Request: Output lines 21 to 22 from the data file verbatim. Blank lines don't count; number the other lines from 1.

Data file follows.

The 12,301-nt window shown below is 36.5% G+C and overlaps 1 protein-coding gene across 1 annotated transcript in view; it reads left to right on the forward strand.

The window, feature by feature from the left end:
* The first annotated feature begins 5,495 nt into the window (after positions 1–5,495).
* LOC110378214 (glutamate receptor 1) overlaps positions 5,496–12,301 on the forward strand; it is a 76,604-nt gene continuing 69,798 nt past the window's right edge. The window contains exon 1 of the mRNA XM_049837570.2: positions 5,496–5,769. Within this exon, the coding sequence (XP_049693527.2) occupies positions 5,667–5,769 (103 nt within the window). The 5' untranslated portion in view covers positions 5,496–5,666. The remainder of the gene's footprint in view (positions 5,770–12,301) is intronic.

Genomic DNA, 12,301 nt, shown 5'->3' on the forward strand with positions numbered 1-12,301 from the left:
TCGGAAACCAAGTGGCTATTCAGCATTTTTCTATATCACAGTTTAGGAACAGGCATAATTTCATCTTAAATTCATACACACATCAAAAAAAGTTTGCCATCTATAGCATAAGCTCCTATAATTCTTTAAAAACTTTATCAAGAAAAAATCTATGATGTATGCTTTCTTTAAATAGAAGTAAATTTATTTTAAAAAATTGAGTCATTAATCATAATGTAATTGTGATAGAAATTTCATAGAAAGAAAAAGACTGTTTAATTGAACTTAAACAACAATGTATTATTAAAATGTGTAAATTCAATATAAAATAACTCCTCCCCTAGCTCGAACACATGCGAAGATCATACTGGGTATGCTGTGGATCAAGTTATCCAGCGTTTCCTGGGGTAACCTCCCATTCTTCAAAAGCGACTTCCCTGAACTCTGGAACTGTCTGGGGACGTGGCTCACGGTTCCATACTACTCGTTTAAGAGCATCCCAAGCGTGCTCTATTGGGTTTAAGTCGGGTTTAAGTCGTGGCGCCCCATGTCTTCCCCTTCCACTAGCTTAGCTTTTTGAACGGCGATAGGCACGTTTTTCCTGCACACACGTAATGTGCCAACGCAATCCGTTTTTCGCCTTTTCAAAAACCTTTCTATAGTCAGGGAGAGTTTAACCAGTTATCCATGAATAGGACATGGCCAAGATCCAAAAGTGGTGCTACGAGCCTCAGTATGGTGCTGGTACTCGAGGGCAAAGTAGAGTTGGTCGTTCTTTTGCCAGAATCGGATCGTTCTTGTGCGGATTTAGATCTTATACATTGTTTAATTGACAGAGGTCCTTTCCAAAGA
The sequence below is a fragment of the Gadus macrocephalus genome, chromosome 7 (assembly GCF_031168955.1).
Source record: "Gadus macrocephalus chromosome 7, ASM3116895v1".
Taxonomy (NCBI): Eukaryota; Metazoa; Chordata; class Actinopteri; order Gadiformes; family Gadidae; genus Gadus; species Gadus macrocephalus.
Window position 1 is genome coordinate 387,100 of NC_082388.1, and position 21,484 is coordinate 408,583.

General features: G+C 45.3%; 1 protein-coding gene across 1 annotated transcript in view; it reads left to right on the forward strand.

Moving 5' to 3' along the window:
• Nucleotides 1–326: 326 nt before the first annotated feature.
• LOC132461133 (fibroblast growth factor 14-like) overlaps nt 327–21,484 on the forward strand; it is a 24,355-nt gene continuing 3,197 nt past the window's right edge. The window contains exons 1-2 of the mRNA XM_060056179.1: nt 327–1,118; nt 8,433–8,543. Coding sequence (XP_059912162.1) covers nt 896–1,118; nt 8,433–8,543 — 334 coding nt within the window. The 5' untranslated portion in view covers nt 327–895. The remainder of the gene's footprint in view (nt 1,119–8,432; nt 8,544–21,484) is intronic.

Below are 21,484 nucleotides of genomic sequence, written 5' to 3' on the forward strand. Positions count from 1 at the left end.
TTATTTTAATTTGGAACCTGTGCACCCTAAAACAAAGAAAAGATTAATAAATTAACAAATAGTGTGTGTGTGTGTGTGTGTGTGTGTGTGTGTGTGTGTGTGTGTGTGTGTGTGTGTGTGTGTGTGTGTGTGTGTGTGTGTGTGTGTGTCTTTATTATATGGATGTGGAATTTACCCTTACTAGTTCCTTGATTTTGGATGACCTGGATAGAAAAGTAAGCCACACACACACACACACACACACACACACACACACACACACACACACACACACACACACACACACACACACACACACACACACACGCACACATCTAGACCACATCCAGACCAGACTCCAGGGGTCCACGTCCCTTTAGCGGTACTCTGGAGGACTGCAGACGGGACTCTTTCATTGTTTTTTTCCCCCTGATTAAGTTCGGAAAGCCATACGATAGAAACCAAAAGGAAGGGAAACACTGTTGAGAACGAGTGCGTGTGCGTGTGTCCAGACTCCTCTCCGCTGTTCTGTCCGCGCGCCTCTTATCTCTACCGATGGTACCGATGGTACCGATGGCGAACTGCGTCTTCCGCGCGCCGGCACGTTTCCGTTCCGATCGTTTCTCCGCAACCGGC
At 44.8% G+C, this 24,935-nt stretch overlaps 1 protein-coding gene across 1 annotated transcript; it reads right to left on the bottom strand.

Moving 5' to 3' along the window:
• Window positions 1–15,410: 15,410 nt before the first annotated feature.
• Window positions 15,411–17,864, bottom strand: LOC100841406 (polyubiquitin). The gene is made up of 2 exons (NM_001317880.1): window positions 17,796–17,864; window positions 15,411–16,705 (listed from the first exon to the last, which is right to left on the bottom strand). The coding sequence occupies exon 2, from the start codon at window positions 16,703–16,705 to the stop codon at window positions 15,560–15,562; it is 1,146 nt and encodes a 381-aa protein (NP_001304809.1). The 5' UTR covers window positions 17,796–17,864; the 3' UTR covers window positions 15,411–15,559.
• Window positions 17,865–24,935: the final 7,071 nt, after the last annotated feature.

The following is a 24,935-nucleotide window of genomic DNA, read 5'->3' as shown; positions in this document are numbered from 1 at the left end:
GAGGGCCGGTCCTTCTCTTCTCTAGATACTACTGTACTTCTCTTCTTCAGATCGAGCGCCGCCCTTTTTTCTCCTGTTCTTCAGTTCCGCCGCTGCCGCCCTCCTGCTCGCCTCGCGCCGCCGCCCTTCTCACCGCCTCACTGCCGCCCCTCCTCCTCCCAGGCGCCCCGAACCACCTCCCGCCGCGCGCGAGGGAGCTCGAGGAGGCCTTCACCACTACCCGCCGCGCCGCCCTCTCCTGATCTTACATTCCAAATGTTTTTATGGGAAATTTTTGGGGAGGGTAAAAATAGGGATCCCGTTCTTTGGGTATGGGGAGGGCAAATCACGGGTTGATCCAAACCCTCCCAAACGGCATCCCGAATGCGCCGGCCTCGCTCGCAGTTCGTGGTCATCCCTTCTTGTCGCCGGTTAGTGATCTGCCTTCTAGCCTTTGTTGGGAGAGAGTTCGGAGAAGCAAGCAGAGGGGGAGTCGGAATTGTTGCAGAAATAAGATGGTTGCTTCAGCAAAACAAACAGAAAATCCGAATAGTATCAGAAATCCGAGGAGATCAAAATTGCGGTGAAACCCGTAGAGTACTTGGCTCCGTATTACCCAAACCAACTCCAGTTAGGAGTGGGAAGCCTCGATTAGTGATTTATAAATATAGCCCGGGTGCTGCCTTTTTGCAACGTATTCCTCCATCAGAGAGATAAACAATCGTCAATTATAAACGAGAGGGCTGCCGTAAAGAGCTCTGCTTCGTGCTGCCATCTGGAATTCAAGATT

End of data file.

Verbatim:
• Window positions 17,865–24,935: the final 7,071 nt, after the last annotated feature.

The following is a 24,935-nucleotide window of genomic DNA, read 5'->3' as shown; positions in this document are numbered from 1 at the left end: